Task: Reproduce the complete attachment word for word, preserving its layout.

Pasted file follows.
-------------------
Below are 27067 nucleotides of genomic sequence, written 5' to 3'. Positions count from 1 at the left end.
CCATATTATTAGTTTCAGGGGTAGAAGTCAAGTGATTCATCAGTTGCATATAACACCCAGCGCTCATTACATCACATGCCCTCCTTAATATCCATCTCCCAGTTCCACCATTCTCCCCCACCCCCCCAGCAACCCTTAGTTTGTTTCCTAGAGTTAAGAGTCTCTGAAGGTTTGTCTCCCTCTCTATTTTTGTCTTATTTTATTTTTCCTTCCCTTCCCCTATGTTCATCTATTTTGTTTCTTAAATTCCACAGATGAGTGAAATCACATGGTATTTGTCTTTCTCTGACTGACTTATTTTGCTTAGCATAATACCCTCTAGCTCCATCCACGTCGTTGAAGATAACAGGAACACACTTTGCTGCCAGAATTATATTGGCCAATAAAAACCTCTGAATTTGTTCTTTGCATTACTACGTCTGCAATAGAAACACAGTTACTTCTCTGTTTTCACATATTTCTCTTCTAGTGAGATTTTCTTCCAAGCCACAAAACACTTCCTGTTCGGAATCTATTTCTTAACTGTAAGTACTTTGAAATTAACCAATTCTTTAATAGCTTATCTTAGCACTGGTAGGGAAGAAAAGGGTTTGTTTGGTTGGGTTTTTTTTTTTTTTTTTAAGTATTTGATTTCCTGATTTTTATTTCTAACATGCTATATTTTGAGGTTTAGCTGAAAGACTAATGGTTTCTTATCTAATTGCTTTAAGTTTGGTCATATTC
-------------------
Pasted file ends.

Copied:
Below are 27067 nucleotides of genomic sequence, written 5' to 3'. Positions count from 1 at the left end.
CCATATTATTAGTTTCAGGGGTAGAAGTCAAGTGATTCATCAGTTGCATATAACACCCAGCGCTCATTACATCACATGCCCTCCTTAATATCCATCTCCCAGTTCCACCATTCTCCCCCACCCCCCCAGCAACCCTTAGTTTGTTTCCTAGAGTTAAGAGTCTCTGAAGGTTTGTCTCCCTCTCTATTTTTGTCTTATTTTATTTTTCCTTCCCTTCCCCTATGTTCATCTATTTTGTTTCTTAAATTCCACAGATGAGTGAAATCACATGGTATTTGTCTTTCTCTGACTGACTTATTTTGCTTAGCATAATACCCTCTAGCTCCATCCACGTCGTTGAAGATAACAGGAACACACTTTGCTGCCAGAATTATATTGGCCAATAAAAACCTCTGAATTTGTTCTTTGCATTACTACGTCTGCAATAGAAACACAGTTACTTCTCTGTTTTCACATATTTCTCTTCTAGTGAGATTTTCTTCCAAGCCACAAAACACTTCCTGTTCGGAATCTATTTCTTAACTGTAAGTACTTTGAAATTAACCAATTCTTTAATAGCTTATCTTAGCACTGGTAGGGAAGAAAAGGGTTTGTTTGGTTGGGTTTTTTTTTTTTTTTTTAAGTATTTGATTTCCTGATTTTTATTTCTAACATGCTATATTTTGAGGTTTAGCTGAAAGACTAATGGTTTCTTATCTAATTGCTTTAAGTTTGGTCATATTC